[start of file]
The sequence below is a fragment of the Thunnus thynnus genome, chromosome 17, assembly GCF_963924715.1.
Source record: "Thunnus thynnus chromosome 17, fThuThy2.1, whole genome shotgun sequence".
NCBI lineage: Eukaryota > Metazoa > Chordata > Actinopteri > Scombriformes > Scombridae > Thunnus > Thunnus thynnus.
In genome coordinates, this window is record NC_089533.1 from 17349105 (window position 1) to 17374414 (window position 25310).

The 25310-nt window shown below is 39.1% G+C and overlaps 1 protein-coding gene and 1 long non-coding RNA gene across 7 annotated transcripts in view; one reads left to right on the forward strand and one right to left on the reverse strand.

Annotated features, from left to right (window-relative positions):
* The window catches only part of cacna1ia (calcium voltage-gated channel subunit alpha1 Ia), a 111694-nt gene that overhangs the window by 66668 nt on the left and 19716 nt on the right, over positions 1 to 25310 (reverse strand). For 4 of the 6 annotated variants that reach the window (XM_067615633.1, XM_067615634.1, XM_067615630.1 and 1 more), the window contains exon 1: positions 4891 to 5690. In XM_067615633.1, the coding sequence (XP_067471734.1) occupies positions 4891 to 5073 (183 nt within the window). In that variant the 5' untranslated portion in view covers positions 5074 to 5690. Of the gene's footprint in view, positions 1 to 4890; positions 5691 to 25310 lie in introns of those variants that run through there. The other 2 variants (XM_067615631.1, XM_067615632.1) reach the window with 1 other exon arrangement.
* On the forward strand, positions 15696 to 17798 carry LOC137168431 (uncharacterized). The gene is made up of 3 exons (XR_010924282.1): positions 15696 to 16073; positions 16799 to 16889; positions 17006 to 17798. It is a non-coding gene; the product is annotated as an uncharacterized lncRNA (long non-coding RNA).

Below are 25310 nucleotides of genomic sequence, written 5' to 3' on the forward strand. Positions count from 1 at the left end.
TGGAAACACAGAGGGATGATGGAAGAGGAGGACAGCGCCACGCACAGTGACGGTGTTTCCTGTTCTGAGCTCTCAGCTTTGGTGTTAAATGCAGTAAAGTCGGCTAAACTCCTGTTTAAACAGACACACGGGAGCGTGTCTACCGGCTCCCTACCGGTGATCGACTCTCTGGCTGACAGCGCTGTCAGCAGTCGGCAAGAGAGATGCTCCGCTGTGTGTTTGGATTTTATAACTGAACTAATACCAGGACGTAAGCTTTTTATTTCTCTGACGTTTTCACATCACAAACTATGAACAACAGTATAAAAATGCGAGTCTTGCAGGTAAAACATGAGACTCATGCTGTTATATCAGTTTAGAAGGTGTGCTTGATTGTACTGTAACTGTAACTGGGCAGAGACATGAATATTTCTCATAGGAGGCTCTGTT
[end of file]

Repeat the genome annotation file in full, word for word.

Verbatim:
The sequence below is a fragment of the Thunnus thynnus genome, chromosome 17, assembly GCF_963924715.1.
Source record: "Thunnus thynnus chromosome 17, fThuThy2.1, whole genome shotgun sequence".
NCBI lineage: Eukaryota > Metazoa > Chordata > Actinopteri > Scombriformes > Scombridae > Thunnus > Thunnus thynnus.
In genome coordinates, this window is record NC_089533.1 from 17349105 (window position 1) to 17374414 (window position 25310).

The 25310-nt window shown below is 39.1% G+C and overlaps 1 protein-coding gene and 1 long non-coding RNA gene across 7 annotated transcripts in view; one reads left to right on the forward strand and one right to left on the reverse strand.

Annotated features, from left to right (window-relative positions):
* The window catches only part of cacna1ia (calcium voltage-gated channel subunit alpha1 Ia), a 111694-nt gene that overhangs the window by 66668 nt on the left and 19716 nt on the right, over positions 1 to 25310 (reverse strand). For 4 of the 6 annotated variants that reach the window (XM_067615633.1, XM_067615634.1, XM_067615630.1 and 1 more), the window contains exon 1: positions 4891 to 5690. In XM_067615633.1, the coding sequence (XP_067471734.1) occupies positions 4891 to 5073 (183 nt within the window). In that variant the 5' untranslated portion in view covers positions 5074 to 5690. Of the gene's footprint in view, positions 1 to 4890; positions 5691 to 25310 lie in introns of those variants that run through there. The other 2 variants (XM_067615631.1, XM_067615632.1) reach the window with 1 other exon arrangement.
* On the forward strand, positions 15696 to 17798 carry LOC137168431 (uncharacterized). The gene is made up of 3 exons (XR_010924282.1): positions 15696 to 16073; positions 16799 to 16889; positions 17006 to 17798. It is a non-coding gene; the product is annotated as an uncharacterized lncRNA (long non-coding RNA).

Below are 25310 nucleotides of genomic sequence, written 5' to 3' on the forward strand. Positions count from 1 at the left end.
TGGAAACACAGAGGGATGATGGAAGAGGAGGACAGCGCCACGCACAGTGACGGTGTTTCCTGTTCTGAGCTCTCAGCTTTGGTGTTAAATGCAGTAAAGTCGGCTAAACTCCTGTTTAAACAGACACACGGGAGCGTGTCTACCGGCTCCCTACCGGTGATCGACTCTCTGGCTGACAGCGCTGTCAGCAGTCGGCAAGAGAGATGCTCCGCTGTGTGTTTGGATTTTATAACTGAACTAATACCAGGACGTAAGCTTTTTATTTCTCTGACGTTTTCACATCACAAACTATGAACAACAGTATAAAAATGCGAGTCTTGCAGGTAAAACATGAGACTCATGCTGTTATATCAGTTTAGAAGGTGTGCTTGATTGTACTGTAACTGTAACTGGGCAGAGACATGAATATTTCTCATAGGAGGCTCTGTT